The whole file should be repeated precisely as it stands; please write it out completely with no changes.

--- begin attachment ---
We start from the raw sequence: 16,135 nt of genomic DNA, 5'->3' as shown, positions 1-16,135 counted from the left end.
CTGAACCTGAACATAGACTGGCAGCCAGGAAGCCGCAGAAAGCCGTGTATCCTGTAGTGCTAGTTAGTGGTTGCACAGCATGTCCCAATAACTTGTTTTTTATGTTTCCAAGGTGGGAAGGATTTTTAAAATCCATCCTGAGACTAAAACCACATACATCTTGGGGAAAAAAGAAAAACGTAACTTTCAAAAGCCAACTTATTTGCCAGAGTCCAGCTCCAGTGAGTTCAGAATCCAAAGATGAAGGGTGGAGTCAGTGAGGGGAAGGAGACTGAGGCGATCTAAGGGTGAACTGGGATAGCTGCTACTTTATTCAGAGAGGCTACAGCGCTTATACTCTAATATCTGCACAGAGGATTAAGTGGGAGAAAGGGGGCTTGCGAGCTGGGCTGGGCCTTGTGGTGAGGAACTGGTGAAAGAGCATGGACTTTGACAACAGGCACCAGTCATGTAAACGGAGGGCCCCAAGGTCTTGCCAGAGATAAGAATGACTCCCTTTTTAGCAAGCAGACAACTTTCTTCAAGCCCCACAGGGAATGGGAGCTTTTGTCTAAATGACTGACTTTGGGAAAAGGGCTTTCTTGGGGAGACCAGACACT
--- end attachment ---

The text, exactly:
We start from the raw sequence: 16,135 nt of genomic DNA, 5'->3' as shown, positions 1-16,135 counted from the left end.
CTGAACCTGAACATAGACTGGCAGCCAGGAAGCCGCAGAAAGCCGTGTATCCTGTAGTGCTAGTTAGTGGTTGCACAGCATGTCCCAATAACTTGTTTTTTATGTTTCCAAGGTGGGAAGGATTTTTAAAATCCATCCTGAGACTAAAACCACATACATCTTGGGGAAAAAAGAAAAACGTAACTTTCAAAAGCCAACTTATTTGCCAGAGTCCAGCTCCAGTGAGTTCAGAATCCAAAGATGAAGGGTGGAGTCAGTGAGGGGAAGGAGACTGAGGCGATCTAAGGGTGAACTGGGATAGCTGCTACTTTATTCAGAGAGGCTACAGCGCTTATACTCTAATATCTGCACAGAGGATTAAGTGGGAGAAAGGGGGCTTGCGAGCTGGGCTGGGCCTTGTGGTGAGGAACTGGTGAAAGAGCATGGACTTTGACAACAGGCACCAGTCATGTAAACGGAGGGCCCCAAGGTCTTGCCAGAGATAAGAATGACTCCCTTTTTAGCAAGCAGACAACTTTCTTCAAGCCCCACAGGGAATGGGAGCTTTTGTCTAAATGACTGACTTTGGGAAAAGGGCTTTCTTGGGGAGACCAGACACT